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Trails Challenge series: Redwood Regional Park is a sensory delight

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Trails Challenge series: Redwood Regional Park is a sensory delight

Redwood Regional Park is a gem of the East Bay.

Redwood Regional Park is a gem of the East Bay.

Trevor Cheitlin

Redwood Regional Park is a gem of the East Bay.

Trevor Cheitlin

Trevor Cheitlin

Redwood Regional Park is a gem of the East Bay.

Trevor Cheitlin, Copy editor

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It’s impossible to capture the beauty of a redwood forest, because the experience is so sensory. From the deep contrast of colors to the soft bark of the trees and the stillness of their branches, redwood forests are a defining feature of northern California. People come from the ends of the Earth to see these towering giants, and we’d be doing ourselves a disservice to take them for granted.

Luckily, its easy to witness their majesty thanks to the accessibility of Redwood Regional Park, an 1,800 acre gem of the East Bay Regional Park District. The fact that such an expansive redwood forest exists (relatively) untouched less than 10 miles from downtown Oakland (approximately 15 miles from DVC) is incredible, and reflects the fusion of the urban and natural worlds that defines the Bay Area.

The park hasn’t always existed free from the hands of humans, however. Two periods of heavy logging – during the original American settlement of the Bay Area in the mid-1800s, and again in the period following the destruction of the 1906 earthquake – decimated the original forest and left a sea of stumps in their wake. Today, the protected parkland is thriving and a third generation of redwoods cast shade on its extensive web of trails.

My series detailing select trails of the Park District’s 2017 Trails Challenge led me to a part of Redwood Regional Park that I hadn’t been before. Departing from Big Bear Staging Area in the southern part of the park, I worried that the hike would spend too much time on the West Ridge Trail and not actually lead me down into the forest.

Turns out my fears were unfounded. Around the two mile mark the path descends and intersects with the French Trail, and the next three miles are spent hiking through redwoods.

It’s a long hike at just under eight miles, and easily the most demanding of the four I’ve done so far for this series. Two significant stretches of grueling incline contain most of the hike’s 1,650 foot elevation gain, and will leave even the most experienced hikers winded. It’s somewhat of a funky loop, so you’ll want to study the District’s guide before heading out. Be sure to bring a map along to avoid getting lost at some of the more poorly marked intersections.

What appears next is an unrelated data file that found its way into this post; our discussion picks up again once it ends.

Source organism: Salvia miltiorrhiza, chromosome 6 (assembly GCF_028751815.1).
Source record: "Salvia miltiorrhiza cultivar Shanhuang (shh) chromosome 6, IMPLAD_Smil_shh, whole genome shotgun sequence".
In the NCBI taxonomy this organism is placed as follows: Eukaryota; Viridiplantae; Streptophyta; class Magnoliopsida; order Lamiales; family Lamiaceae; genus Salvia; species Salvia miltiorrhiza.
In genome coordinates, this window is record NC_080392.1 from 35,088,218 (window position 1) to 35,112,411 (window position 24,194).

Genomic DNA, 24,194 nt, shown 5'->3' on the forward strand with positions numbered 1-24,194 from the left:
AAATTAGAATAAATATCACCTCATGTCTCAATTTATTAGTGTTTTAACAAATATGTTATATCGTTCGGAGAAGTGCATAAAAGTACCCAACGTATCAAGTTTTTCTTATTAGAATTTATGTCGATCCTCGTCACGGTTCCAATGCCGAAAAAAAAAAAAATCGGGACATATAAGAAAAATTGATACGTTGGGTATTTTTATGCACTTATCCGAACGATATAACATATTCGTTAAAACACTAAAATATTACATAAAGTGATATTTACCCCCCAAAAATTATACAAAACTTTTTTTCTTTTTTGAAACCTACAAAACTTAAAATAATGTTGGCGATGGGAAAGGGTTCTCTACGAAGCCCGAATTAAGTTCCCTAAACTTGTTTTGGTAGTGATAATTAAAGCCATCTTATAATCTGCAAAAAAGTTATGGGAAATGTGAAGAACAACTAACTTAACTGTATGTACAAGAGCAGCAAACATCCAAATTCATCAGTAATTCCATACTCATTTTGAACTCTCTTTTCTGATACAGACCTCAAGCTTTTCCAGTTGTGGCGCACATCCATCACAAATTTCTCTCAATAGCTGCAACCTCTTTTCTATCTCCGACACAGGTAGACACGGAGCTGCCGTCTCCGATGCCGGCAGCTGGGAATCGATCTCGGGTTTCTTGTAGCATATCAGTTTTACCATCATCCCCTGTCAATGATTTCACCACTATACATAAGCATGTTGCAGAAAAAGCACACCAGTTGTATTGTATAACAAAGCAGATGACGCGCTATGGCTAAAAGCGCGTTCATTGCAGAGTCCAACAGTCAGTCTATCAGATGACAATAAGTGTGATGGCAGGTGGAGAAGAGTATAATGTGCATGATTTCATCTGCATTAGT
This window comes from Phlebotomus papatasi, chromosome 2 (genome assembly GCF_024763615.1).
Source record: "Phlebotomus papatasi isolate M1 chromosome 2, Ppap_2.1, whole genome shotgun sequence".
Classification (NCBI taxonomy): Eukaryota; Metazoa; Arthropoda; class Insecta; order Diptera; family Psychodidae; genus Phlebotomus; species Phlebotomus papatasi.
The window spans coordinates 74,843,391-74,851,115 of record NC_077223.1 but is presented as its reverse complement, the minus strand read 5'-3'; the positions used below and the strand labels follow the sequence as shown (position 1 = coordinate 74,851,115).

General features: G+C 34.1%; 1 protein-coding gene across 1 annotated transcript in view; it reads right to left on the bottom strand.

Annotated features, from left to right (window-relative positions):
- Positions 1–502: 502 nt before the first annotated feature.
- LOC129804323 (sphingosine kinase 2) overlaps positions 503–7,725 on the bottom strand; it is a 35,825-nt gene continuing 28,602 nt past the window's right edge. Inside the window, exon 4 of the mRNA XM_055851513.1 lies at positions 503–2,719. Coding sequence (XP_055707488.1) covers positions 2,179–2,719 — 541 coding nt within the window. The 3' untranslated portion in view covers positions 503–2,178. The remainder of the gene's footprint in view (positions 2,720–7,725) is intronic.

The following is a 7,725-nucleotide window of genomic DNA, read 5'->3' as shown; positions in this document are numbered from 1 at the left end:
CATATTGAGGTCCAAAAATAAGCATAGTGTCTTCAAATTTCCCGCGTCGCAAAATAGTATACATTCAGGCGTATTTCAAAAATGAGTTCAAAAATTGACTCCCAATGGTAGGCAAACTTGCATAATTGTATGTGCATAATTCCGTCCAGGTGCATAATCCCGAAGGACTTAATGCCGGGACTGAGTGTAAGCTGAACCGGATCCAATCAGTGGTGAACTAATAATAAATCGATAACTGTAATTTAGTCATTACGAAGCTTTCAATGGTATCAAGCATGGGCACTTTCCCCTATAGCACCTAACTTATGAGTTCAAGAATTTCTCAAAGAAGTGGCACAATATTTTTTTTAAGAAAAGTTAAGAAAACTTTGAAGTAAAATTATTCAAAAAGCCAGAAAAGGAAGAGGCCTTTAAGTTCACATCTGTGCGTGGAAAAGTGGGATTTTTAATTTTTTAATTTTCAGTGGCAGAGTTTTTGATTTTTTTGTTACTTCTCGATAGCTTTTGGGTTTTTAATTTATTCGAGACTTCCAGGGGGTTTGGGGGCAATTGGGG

The trail is well shaded, and it can be quite cool among the trees. Even a fast walker such as myself took three hours to hike all eight miles, so bring lots of water.

Be sure to stop once in a while and take in your surroundings. The colors of the redwood forest are spectacular: deep red-brown trees contrasted against the brilliant green of ferns and foliage along the forest floor. Overcast days can add an extra layer of magical bliss to the forest when fog settles onto the valley floor and into the space between the trees.

The shade of Redwood Regional Park provides welcome respite during the hot summer months, but the park plays host to an extraordinary phenomenon when winter rolls around. Thousands of hippodamia convergens – migratory ladybugs – group together into clusters along the floor of the valley to hibernate from October through February. They’re barely noticeable from a glance, packed so close together to appear as a single unit, but take a closer look and you’ll start to notice them absolutely everywhere along certain sections of the Stream Trail. These slowly shifting clusters of ladybugs gather on the ground, on trees, hanging off ferns and bushes. It’s a fascinating sight that’s unique to Redwood Regional Park, and just one of many reasons to prioritize it for winter hikes.

The highest section of the loop, at Redwood Peak, is within a stones throw from Chabot Space and Science Center, an Oakland staple which offers exhibits, shows and camps throughout the year. There are lawns and recreational activities (including a pool) located in the adjacent Roberts Regional Recreation Area.

Redwood Regional Park holds a place close to my heart. It’s a magnificent example of the diversity of our public parks.


The Park District’s website updates frequently with information about trail closures. As of May 2017 sections of the East Ridge and Phillips Loop trails are closed indefinitely.

Keep an eye out for the next part of the Inquirer’s Trails Challenge series on www.dvcinquirer.com. Previous parts can be found here:

Claremont Canyon Regional Preserve

Martinez Regional Shoreline

Kennedy Grove Regional Recreation Area

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Trails Challenge series: Redwood Regional Park is a sensory delight